Trump Signs New Refugee Ban, Very Similar to Old Refugee Ban | Sojourners

Trump Signs New Refugee Ban, Very Similar to Old Refugee Ban

President Donald Trump signed a new executive order on Monday that resembles his contentious "Muslim ban" signed on January 26. 

The text of Monday's executive order is similar to the Jan. 26 order, with some notable changes: Existing visa holders will be exempt from travel limits, and citizens from Iraq will no longer be barred from entering the country. The text of the order also removed language that, in the previous order, seemed to give priority to Christian refugees. 

Also included is new language that claims the FBI is investigating as many as 300 refugees in the U.S. on terror-related charges. According to Politico,

Officials refused to tell reporters Monday what portion of those 300 investigations involve people who came from the six countries targeted in the new order. In addition, officials declined to detail what proportion of the probes were focused on people who recently entered the U.S. and might have been stopped by more aggressive vetting procedures or individuals who may have entered the country decades ago as children.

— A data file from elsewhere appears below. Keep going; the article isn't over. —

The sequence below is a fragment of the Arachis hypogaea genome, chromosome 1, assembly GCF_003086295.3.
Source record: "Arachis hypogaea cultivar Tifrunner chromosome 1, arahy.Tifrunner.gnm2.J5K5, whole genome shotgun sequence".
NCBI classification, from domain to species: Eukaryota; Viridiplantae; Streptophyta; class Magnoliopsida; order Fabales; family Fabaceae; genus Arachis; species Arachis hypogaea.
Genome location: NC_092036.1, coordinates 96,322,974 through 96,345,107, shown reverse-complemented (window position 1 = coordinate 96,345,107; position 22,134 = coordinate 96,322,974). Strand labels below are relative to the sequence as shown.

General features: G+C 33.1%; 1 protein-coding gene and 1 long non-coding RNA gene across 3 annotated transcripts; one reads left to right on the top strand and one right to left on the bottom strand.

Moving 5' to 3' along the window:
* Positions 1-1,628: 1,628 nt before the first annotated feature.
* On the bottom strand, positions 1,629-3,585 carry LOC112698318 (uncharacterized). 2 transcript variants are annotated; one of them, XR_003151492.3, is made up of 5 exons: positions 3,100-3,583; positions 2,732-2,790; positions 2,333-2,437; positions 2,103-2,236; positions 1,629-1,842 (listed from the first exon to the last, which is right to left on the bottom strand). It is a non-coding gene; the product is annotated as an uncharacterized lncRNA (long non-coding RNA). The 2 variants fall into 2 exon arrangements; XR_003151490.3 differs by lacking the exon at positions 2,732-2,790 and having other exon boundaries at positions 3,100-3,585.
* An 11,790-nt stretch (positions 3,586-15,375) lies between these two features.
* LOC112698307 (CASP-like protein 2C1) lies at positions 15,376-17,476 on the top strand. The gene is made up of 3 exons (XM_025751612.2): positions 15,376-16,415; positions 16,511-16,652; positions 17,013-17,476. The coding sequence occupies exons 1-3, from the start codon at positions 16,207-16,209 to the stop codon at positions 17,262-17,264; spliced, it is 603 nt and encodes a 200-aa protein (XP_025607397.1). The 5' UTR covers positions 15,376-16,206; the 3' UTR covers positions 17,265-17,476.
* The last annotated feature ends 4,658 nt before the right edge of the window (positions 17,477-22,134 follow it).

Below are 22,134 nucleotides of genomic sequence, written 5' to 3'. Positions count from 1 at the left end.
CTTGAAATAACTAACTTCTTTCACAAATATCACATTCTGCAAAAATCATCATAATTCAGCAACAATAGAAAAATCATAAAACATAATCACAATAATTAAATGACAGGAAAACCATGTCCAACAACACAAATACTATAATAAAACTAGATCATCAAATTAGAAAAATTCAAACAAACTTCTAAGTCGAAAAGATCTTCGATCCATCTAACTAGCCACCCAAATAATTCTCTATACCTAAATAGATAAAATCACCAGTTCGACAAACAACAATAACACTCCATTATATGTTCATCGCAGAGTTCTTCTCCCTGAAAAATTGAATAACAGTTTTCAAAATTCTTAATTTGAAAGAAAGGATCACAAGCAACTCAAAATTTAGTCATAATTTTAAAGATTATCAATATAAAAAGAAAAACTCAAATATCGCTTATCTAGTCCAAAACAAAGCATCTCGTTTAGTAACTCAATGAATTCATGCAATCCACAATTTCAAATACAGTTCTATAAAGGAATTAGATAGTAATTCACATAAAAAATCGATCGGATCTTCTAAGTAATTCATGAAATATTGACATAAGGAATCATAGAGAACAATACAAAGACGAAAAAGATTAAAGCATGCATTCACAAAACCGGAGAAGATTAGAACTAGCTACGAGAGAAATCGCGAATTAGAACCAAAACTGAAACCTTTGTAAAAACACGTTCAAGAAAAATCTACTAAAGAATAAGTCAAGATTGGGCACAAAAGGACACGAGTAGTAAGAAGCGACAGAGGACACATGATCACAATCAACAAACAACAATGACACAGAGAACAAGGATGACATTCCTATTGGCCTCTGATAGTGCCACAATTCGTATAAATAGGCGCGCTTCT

The executive order signed Monday maintains a travel ban for all citizens from Iran, Libya, Somalia, Sudan, Syria, and Yemen, and maintains a halt on all refugee admissions for 120 days.

The new language signals the Trump administration's intent to put forward an executive order that will stand. A federal judge issued a temporary halt on the Jan. 26 order, in the midst of immediate and vociferous protest, after hearing arguments that the ban had unlawfully discriminated against Muslims and caused unreasonable harm. On Feb. 9, a federal appeals panel unanimously rejected the Trump administration's attempts to reinstate the ban, saying it had shown "no evidence" that anyone from the seven countries listed had committed terrorist acts, and that the administration's rebuke of the judges' ruling amounted to claiming that national security concerns and actions, even those that affect constituional rights and protections, are unreviewable by courts.

"We do anticipate challenges. We do not think they will have any merit,” said a justice official of Monday's executive order, who spoke on condition of anonymity, reports Politico.

As of press time, there have not yet been legal challenges to this version of the order.